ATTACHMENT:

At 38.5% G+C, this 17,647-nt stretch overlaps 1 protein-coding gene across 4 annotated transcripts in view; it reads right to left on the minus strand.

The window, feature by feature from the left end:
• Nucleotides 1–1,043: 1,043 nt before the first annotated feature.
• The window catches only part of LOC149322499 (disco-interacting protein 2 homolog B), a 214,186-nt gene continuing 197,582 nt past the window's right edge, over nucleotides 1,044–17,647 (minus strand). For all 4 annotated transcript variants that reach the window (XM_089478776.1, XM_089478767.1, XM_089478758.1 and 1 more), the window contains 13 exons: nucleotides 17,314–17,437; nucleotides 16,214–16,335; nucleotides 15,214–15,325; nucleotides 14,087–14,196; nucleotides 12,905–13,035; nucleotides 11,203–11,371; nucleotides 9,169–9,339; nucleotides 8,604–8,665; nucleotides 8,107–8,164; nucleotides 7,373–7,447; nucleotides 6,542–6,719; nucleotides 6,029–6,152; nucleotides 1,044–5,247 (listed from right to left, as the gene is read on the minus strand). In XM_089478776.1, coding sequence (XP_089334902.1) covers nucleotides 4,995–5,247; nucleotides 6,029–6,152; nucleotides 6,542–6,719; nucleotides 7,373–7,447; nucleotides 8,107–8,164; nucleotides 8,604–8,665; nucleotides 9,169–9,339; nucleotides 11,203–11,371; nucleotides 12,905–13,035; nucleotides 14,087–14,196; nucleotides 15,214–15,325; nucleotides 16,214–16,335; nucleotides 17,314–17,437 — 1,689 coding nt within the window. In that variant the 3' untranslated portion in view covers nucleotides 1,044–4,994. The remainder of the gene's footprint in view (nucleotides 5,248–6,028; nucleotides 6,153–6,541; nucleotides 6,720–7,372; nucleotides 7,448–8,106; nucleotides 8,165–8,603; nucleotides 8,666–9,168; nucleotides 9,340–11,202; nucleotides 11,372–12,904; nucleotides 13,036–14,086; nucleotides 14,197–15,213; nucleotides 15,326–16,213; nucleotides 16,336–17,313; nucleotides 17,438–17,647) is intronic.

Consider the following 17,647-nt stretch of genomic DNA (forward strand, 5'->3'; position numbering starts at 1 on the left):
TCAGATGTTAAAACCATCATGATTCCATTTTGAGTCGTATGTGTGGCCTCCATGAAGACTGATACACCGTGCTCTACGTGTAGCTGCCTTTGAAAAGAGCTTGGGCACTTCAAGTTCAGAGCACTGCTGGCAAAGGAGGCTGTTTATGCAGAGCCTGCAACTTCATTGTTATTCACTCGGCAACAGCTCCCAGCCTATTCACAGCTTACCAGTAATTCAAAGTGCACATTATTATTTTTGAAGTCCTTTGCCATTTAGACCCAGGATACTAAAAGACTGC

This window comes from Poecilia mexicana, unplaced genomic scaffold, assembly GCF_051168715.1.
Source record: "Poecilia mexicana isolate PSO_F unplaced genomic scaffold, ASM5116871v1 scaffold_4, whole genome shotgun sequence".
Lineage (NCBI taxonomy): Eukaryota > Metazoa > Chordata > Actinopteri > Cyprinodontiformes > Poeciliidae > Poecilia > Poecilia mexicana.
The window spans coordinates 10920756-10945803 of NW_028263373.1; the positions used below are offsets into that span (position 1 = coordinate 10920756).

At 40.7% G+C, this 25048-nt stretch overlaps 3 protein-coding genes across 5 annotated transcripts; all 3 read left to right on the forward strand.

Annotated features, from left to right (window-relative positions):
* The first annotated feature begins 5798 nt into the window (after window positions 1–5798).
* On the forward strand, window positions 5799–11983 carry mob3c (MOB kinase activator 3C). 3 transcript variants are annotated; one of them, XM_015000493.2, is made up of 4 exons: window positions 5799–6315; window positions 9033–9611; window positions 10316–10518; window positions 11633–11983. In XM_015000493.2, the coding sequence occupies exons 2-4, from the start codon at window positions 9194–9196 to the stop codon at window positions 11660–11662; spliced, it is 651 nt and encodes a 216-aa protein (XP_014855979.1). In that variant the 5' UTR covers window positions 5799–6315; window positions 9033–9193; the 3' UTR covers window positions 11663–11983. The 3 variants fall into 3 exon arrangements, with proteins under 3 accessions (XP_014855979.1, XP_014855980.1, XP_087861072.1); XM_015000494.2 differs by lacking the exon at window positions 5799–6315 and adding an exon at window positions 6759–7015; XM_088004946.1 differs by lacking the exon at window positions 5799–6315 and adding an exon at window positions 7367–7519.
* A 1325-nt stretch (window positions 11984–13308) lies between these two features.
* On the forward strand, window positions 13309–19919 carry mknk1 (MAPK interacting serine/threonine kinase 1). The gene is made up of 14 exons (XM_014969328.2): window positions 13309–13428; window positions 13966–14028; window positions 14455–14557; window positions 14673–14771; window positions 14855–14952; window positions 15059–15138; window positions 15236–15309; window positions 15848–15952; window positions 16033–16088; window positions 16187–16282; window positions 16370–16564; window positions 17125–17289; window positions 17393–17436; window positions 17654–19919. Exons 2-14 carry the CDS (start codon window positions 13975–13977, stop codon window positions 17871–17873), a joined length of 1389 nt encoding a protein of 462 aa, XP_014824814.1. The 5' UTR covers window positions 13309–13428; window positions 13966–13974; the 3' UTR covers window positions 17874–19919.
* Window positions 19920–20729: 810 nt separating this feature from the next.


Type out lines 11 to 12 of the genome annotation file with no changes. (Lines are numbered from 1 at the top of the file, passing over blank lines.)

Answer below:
At 40.7% G+C, this 25048-nt stretch overlaps 3 protein-coding genes across 5 annotated transcripts; all 3 read left to right on the forward strand.

Annotated features, from left to right (window-relative positions):